Big Wind: Not As Big
Focus now on island-wide energy generation
Big Wind was the nickname for the state’s energy plan that included 200-megawatt wind farms on both Molokai and Lanai to supply energy to Oahu via an undersea cable. In the latest plan, Molokai Properties Limited , also known as Molokai Ranch, had planned to lease 11,000 acres of land to wind company Pattern Energy to build 70 400-foot tall wind turbines. But that plan fell through when the Ranch called off the deal in February, announcing their decision not to renew the lease agreement.
“Big Wind is dead as far as island of Molokai,” said Doug McCleod, Maui County energy commissioner last week.
Energy Administrator for the state Department of Business, Economic Development and Tourism (DBEDT) Mark Glick offered the same confirmation.
“Any project the community doesn’t want, we don’t want, and as far as we’re concerned, there’s no plan with land owners and energy stakeholders, so we don’t see a utility scale wind project on Molokai,” he said. “I don’t see interconnection [via undersea cable] happening for Molokai.”
While Big Wind for Molokai appears to be off the table, the outlook is less clear for Lanai. When a majority of the island sold to Larry Ellison last year, former owner David Murdock retained the rights to a potential wind farm.
“We have been in contact with new owner’s energy expert and the type of work that he’s doing and data he’s collected is all focused on meeting the energy needs of Lanai,” said McCleod. But he said Murdock’s rights are still unclear, and though energy officials have questioned how long the rights are legally valid, McCleod said they haven’t gotten an answer.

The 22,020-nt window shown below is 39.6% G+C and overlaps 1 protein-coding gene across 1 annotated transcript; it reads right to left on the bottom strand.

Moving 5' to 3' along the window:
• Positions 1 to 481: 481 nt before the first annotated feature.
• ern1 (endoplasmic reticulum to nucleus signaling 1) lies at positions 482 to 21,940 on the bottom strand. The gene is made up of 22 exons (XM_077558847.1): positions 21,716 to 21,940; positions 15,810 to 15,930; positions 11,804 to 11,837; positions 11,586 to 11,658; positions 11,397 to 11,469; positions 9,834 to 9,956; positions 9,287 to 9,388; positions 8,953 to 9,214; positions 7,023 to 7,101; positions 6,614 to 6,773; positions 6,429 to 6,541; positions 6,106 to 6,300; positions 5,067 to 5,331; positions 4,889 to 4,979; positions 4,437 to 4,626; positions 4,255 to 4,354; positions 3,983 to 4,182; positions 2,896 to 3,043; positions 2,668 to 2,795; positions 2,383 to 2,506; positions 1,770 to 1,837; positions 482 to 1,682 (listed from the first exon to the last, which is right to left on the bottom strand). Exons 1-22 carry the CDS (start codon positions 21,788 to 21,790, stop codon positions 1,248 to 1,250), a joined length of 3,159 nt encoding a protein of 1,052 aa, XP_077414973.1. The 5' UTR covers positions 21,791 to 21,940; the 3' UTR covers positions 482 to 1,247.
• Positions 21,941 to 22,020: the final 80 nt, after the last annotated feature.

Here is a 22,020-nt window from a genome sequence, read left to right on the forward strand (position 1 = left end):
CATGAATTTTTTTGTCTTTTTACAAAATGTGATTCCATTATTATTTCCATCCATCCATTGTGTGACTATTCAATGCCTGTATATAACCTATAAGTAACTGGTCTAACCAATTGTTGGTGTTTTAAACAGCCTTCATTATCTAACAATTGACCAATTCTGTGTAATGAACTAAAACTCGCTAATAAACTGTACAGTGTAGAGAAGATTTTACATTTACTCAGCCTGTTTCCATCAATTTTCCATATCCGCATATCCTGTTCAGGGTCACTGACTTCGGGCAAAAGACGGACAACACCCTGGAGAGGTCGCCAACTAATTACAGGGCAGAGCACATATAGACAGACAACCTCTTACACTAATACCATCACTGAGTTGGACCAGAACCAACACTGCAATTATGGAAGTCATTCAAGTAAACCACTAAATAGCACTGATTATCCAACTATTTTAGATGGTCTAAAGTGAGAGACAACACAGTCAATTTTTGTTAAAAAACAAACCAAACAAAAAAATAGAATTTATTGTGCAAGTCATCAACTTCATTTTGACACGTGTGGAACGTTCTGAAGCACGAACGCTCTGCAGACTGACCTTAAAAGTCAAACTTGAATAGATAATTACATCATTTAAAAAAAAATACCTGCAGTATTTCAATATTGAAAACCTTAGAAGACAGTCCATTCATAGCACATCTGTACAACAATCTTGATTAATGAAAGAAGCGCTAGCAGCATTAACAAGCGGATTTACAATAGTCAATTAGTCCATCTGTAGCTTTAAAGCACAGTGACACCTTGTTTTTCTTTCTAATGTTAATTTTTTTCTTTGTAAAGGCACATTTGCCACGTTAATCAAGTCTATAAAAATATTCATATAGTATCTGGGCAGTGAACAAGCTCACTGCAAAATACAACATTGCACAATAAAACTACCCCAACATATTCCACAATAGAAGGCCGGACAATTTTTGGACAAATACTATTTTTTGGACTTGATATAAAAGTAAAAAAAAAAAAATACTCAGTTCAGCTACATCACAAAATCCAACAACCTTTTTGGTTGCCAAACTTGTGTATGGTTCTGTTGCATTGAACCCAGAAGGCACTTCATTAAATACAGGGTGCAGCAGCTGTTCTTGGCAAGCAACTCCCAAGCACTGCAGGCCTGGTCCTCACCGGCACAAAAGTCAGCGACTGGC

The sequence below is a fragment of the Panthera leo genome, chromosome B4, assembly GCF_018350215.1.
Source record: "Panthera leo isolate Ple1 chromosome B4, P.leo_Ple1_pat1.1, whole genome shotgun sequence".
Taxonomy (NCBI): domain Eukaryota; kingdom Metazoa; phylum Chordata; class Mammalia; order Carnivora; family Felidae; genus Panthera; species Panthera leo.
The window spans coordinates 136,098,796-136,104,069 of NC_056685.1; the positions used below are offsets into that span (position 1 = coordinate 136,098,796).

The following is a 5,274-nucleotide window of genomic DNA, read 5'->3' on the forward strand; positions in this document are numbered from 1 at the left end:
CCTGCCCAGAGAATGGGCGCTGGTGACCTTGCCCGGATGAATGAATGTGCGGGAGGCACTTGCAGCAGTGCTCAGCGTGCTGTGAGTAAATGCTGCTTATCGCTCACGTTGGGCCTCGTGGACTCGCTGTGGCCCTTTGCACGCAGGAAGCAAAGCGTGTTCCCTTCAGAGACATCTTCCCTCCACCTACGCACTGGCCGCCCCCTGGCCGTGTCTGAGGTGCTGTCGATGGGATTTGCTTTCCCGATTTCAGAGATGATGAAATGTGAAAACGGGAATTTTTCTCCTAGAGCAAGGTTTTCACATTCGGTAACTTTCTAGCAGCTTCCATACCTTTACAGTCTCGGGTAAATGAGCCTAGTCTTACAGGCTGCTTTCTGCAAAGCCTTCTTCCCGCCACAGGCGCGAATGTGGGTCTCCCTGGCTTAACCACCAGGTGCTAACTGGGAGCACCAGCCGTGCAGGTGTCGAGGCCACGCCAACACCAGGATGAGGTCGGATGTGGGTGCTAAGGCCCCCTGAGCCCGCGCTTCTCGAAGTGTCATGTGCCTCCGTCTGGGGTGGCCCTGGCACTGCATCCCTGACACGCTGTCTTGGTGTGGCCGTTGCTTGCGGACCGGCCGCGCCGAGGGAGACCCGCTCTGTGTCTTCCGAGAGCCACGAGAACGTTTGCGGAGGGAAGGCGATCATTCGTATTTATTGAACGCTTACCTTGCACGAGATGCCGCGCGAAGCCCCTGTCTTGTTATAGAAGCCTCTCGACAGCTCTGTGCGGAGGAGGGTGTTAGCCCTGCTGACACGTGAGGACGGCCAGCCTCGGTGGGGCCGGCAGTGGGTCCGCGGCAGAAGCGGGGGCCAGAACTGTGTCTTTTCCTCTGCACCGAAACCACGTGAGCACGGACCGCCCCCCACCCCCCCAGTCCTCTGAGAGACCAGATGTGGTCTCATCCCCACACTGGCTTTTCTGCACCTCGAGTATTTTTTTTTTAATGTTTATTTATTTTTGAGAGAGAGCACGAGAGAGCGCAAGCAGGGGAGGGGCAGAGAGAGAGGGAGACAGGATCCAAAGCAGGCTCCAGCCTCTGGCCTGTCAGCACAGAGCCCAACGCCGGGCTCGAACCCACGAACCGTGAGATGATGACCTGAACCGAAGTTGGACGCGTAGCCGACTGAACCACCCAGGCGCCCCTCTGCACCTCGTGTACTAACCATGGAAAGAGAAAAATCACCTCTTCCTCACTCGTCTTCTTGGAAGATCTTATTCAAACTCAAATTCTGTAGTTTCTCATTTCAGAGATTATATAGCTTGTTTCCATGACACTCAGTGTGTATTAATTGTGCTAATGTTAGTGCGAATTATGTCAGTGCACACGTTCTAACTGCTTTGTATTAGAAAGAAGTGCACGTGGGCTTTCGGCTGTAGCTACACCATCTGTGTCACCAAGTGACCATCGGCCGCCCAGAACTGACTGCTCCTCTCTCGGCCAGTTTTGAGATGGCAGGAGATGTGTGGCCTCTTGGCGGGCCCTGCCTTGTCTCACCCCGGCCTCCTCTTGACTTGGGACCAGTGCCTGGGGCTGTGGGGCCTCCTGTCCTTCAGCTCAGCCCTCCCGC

Pacific Business News reported last week that a spokesperson for Murdock’s company, Castle & Cooke, said it is still pursuing the option of a wind farm on Lanai. The spokesperson reportedly described the project as a “key component in reaching the state’s renewable energy objectives.” Hawaii’s Clean Energy Initiative calls for 70 percent clean energy generation by 2030 in an effort to reduce the state’s dependence on fossil fuel.
If an industrial scale wind farm is built on Lanai, an undersea cable would accompany it to transport the energy to Oahu according to the state’s original plan. Many of the unknowns will unravel when Hawaiian Electric Company releases a long-awaited Request for Proposals, or RFP, for renewable energy projects across the state. Bidders responding to the RFP can propose projects located on Oahu, on neighbor islands, an undersea cable system bid, or a bid for a neighbor island project combined with the transmission cable. Energy could be generated by renewable sources such as wind, solar or any combination, said HECO spokesperson Peter Rosegg. The RFP, which was originally scheduled to be released last year, has experienced a number of delays and is now expected sometime this fall, according to McCleod.
With Lanai still on the table, local renewable energy group I Aloha Molokai (IAM) remains strong in their opposition to an undersea cable.
“We’re still under threat,” said Cheryl Corbiell of IAM. She said the group opposes the cable coming within five miles of Molokai shores. If the cable runs to Lanai, that would route it through or around Molokai to reach Oahu.
Glick said the state still favors interconnection, but now considers it mostly between Maui and Oahu, and Hawaii Island and Oahu.
“We still believe interconnection makes an enormous amount of sense,” he said, stating it will help lower electric rates and provide greater opportunities for the introduction of addition renewable energy. “But that can be done while Molokai pursues greater energy self-sufficiency,” he added. “We don’t see [those efforts] as being inconsistent with each other.”